Judaism: Torah Lights on Lekh Lekha
Go out of your land, and from your kindred, and your birthplace and your father's house, to the land that I will show you."(Genesis 12:1)
Our Biblical tradition seems to live in a paradox between the universal and the particular, our obligations to the world at large and our obligations to our own nation and family. Is there a final resolution to the tension between these two polarities?
With Abraham, the paradox takes on an especially poignant human and familial dimension. At first G-d instructs Abraham, "Go out of your land, and from your kindred, and your birthplace and your father's house, to the land that I will show you" (Genesis 12:1). No introductions, no apologies, straight to the point: Abraham is to found a new family-nation in the specific location of the Land of Israel.
However, in the next verse the nationalistic fervor of going up to one's own land is somewhat muted by the more universalistic message of G-d's next charge: "...And in you shall all families of the earth be blessed" (Genesis 12:3). From this moment on, both of these elements - a particular nation guaranteed by G-d and the broader vision of world peace and redemption will vie for center stage in the soul of Abraham's descendants.
In the case of Abraham himself, it is the universalistic aspect of his spirit which seems the most dominant. He quickly emerges as a World War hero who rescues the five regional nations - including Sodom - from the stranglehold of four terrorizing kings.
Abraham is likewise desirous of continuing his relationship with Lot - even after this nephew and adopted son rejects the Abrahamic teachings and the Land of Israel in favor of Sodom - and even remonstrates with G-d to save the wicked cities of Sodom and Gomorrah.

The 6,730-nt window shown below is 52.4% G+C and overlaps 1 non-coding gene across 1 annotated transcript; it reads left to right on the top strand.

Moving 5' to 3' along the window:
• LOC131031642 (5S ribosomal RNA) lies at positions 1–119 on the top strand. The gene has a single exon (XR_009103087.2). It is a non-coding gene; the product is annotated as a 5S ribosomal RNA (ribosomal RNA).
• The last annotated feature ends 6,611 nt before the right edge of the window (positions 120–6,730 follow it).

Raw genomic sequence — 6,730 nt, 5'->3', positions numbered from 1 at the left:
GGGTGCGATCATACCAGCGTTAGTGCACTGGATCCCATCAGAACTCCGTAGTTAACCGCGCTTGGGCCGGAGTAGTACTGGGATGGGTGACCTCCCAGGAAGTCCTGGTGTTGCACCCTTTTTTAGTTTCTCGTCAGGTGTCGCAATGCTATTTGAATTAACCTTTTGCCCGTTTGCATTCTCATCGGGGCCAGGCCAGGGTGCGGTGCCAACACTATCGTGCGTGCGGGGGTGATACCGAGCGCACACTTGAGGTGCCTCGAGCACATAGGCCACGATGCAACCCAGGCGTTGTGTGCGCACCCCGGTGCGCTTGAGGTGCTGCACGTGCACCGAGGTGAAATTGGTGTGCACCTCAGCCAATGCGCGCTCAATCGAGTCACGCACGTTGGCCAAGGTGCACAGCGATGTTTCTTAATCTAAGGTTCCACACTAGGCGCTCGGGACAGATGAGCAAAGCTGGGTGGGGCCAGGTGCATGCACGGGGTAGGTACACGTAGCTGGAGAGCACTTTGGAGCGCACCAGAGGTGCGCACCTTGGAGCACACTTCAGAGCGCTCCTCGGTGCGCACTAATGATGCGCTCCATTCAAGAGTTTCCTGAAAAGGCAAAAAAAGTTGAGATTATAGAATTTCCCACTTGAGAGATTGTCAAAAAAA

Abraham is even initially against banishing Hagar and Ishmael, wishing everyone to find shelter under the Abrahamic umbrella.
The Midrash magnificently captures Abraham's concern with the world and world opinion in a trenchant elucidation of the opening verse in the portion Vayera, where the Torah records the moment of G-d's appearance to Abraham after his circumcision in the fields of the oak trees of Mamre (Genesis 18:1). Why stress this particular location, including the owner of the parcel of trees Mamre? The Midrash explains that when G-d commanded Abraham to circumcise himself he went to seek the advice of his three allies, Aner, Eshkol, and Mamre. "Now Aner said to him, 'You mean to say that you are a 100 years old and you want to maim yourself in such a way?' Eshkol said to him, 'How can you do this? You will be making yourself unique and identifiable, different from the other nations of the world.' Mamre, however, said to Abraham, 'How can you refuse to do what G-d asks you? After all G-d saved all of your 248 limbs when you were in the fiery furnace of Nimrod. If G-d asks you to sacrifice a small portion of just one of your limbs, how can you refuse?'"
Because Mamre was the only person who gave him positive advice, G-d chose to appear to Abraham by the oaks of Mamre" (Bereshit Rabbah 42).